PlayByMail.Net is a PBM oriented website, whose aim is to promote play by mail gaming and to give PBM gamers a place to gather. From this website has evolved the PBM Wiki, a blog, and Suspense & Decision magazine, a PBM magazine for the 21st Century. The site contains both a discussion forum and a blog. The site seeks to facilitate PBM gaming by serving as a major modern resource for play by mail.
They challenge you to think, both outside and inside the box. They challenge you tactically, strategically, and every which way in between.
Play by mail games are turn-based games, to be certain - but, they didn't invent the turn-based genre of gaming. What PBM did do, however, was to take the concept of playing a game by way of taking turns, and magnified that core concept through a medium of delivery that emphasized certain things.
One of these things was anticipation.
When issuing turn orders, you try to anticipate what your opponents will be doing, both in the next turn and further on down the road.
When you are waiting for your turn results to arrive in the mail (or these days, by e-mail, more often than not, or via some web browser or other online mechanism for viewing your turn results), anticipation builds. It grows! It just keeps on getting bigger and bigger, until that turn arrives.
This is part and parcel of what makes each turn generate a climax of excitement.
With turn-based gaming, your enthusiasm grows incrementally. It helps, of course, if you are fired up, when you start a new PBM game, but whether you are or not, each turn plays itself out on your own personal internal excitement meter.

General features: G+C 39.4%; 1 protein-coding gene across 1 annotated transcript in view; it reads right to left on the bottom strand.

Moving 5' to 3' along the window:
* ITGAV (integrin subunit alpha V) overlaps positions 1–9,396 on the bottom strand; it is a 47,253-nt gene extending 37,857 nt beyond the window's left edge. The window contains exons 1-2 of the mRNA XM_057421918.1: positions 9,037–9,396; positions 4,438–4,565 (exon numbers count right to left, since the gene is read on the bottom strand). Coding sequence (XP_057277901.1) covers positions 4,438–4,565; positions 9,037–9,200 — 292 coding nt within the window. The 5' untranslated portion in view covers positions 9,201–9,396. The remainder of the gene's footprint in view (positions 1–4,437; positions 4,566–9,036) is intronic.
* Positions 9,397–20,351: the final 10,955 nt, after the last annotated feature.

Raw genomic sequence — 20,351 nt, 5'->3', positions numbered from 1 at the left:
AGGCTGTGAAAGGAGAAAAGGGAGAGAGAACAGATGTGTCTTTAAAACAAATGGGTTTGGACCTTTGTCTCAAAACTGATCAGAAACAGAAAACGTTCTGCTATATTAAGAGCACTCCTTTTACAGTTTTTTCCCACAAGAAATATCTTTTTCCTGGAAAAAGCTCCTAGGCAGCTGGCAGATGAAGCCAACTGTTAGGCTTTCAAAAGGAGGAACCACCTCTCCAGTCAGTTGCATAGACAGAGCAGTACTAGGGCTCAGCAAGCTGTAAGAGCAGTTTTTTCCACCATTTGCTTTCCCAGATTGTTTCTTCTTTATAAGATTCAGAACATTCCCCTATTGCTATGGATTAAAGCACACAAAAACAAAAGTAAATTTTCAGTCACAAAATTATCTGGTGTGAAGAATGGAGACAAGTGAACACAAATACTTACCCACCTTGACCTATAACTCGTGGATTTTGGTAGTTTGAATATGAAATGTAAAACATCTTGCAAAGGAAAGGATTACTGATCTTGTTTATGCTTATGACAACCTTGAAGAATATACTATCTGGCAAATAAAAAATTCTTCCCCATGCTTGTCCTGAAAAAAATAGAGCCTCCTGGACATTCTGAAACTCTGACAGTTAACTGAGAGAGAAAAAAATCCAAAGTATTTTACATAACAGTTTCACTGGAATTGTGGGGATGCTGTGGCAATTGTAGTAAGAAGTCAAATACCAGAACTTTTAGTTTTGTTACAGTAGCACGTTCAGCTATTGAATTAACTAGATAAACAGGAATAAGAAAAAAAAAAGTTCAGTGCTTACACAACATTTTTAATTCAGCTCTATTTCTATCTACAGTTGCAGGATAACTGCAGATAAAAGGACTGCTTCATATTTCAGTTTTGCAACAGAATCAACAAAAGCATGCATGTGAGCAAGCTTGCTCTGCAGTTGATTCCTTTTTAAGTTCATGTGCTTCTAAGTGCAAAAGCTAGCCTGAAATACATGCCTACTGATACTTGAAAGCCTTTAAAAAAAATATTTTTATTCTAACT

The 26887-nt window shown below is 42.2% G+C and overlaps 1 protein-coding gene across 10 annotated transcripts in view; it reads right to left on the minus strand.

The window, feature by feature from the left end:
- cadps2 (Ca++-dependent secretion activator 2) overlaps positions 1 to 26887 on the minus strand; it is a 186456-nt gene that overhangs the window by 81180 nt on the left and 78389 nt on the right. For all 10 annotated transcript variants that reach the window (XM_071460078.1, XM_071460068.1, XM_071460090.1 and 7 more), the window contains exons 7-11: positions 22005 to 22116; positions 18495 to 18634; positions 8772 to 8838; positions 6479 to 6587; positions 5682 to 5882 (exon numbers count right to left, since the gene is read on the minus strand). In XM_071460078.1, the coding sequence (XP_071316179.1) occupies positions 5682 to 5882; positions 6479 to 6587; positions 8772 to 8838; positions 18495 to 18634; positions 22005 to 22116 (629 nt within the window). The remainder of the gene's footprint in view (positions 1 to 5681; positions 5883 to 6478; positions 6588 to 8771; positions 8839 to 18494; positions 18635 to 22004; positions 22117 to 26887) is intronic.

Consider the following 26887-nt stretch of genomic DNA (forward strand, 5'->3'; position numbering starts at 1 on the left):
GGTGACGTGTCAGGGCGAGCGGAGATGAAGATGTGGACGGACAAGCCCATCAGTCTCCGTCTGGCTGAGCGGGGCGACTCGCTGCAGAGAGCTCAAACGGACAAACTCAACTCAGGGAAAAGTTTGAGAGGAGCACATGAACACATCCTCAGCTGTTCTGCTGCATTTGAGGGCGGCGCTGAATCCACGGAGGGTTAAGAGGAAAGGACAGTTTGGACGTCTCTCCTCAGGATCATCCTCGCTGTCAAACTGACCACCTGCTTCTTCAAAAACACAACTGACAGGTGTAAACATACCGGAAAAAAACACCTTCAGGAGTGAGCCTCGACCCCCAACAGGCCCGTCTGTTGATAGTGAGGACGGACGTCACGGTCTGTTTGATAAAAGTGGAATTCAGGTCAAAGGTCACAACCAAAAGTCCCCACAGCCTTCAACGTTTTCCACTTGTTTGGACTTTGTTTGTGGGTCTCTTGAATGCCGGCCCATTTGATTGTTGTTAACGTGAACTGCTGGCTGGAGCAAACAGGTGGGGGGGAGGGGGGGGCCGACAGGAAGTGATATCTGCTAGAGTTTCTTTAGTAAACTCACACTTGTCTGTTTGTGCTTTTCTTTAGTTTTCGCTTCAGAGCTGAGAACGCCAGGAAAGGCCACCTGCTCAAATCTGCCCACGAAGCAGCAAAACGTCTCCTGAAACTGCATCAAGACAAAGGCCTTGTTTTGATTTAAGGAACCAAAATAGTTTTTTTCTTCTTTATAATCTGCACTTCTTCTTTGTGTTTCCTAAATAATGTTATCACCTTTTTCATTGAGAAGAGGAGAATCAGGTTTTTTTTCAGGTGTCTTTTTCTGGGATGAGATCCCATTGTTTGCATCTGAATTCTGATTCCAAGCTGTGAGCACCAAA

Computers are programmed. Human beings think. That's the primary difference. Computer programs have limitations. Human opponents do, also. But, human opponents feel your impact in a game, whereas computer opponents do not.
Human opponents help to make a game more memorable. Indeed, they will often share a mutual sense of accomplishment with you, regardless of whether you win or lose.
Human beings are well-versed in the art of making mistakes. Their mistakes are your opportunities. Minimizing mistakes becomes a contest unto itself, and this, too, factors into the anticipation equation.
Turn-based fun with a punch. That's what it is.
Because turn-based games require the passage of time, before the outcome of a game can be known, they allow you to pace yourself. Pacing enhances the prospects for growing the anticipation factor higher and higher.
Surprises that inevitably transpire simply pile the anticipation on, taking it to new levels, as the game progresses.
Rather than asking yourself why other people play PBM games, perhaps you should start asking yourself why you aren't playing them, already?